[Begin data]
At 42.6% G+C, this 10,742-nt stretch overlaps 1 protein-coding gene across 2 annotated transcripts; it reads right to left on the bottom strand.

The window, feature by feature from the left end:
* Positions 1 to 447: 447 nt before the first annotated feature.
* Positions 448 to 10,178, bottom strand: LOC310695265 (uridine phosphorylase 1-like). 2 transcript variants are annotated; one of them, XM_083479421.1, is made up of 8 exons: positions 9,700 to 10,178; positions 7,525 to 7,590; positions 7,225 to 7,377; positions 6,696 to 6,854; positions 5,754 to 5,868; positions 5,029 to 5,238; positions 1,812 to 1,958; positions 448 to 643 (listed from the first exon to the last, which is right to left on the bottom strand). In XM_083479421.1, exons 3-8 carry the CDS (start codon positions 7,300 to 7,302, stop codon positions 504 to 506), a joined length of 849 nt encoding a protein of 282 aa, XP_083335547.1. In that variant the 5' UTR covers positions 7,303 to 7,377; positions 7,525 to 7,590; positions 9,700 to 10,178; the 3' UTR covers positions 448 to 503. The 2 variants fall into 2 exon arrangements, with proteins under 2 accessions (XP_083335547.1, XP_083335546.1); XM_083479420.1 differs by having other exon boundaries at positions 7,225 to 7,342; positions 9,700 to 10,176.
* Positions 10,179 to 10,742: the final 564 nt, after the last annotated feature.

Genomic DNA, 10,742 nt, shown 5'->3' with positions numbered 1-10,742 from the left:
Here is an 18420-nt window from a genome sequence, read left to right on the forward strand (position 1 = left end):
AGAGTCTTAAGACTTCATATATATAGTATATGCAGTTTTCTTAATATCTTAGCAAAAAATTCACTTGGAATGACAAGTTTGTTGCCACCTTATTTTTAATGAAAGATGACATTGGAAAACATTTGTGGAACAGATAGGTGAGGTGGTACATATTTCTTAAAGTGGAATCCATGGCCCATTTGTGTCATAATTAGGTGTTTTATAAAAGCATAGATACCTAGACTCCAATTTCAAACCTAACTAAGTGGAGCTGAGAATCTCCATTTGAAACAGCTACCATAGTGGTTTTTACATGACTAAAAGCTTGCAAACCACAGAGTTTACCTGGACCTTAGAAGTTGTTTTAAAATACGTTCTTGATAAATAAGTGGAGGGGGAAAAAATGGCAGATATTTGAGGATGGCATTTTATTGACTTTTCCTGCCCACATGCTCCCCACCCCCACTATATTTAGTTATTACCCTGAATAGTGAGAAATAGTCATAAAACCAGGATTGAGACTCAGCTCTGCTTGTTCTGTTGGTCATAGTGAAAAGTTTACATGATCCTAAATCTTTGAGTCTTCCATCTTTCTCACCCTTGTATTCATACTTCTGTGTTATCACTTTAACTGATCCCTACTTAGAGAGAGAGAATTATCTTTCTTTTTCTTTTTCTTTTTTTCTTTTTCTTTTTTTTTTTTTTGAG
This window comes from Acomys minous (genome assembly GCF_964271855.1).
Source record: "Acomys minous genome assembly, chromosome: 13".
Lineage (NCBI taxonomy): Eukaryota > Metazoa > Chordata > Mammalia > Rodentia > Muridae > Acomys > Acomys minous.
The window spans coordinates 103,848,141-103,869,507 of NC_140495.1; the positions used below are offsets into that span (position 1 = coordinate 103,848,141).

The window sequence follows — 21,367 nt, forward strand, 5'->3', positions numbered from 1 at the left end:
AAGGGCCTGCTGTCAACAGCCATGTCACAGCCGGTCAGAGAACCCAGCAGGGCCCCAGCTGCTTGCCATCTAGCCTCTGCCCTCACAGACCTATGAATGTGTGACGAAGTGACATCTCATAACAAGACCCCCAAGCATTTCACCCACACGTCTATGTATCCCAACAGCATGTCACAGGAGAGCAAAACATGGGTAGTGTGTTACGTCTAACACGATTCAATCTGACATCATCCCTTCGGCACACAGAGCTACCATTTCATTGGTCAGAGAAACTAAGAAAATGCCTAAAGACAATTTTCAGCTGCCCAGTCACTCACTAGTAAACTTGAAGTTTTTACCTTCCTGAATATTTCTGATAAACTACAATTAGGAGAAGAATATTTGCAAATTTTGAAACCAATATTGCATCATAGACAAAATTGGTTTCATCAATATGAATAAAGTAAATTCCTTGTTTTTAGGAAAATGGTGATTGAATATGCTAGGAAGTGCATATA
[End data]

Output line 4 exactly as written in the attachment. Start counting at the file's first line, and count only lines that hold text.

* Positions 448 to 10,178, bottom strand: LOC310695265 (uridine phosphorylase 1-like). 2 transcript variants are annotated; one of them, XM_083479421.1, is made up of 8 exons: positions 9,700 to 10,178; positions 7,525 to 7,590; positions 7,225 to 7,377; positions 6,696 to 6,854; positions 5,754 to 5,868; positions 5,029 to 5,238; positions 1,812 to 1,958; positions 448 to 643 (listed from the first exon to the last, which is right to left on the bottom strand). In XM_083479421.1, exons 3-8 carry the CDS (start codon positions 7,300 to 7,302, stop codon positions 504 to 506), a joined length of 849 nt encoding a protein of 282 aa, XP_083335547.1. In that variant the 5' UTR covers positions 7,303 to 7,377; positions 7,525 to 7,590; positions 9,700 to 10,178; the 3' UTR covers positions 448 to 503. The 2 variants fall into 2 exon arrangements, with proteins under 2 accessions (XP_083335547.1, XP_083335546.1); XM_083479420.1 differs by having other exon boundaries at positions 7,225 to 7,342; positions 9,700 to 10,176.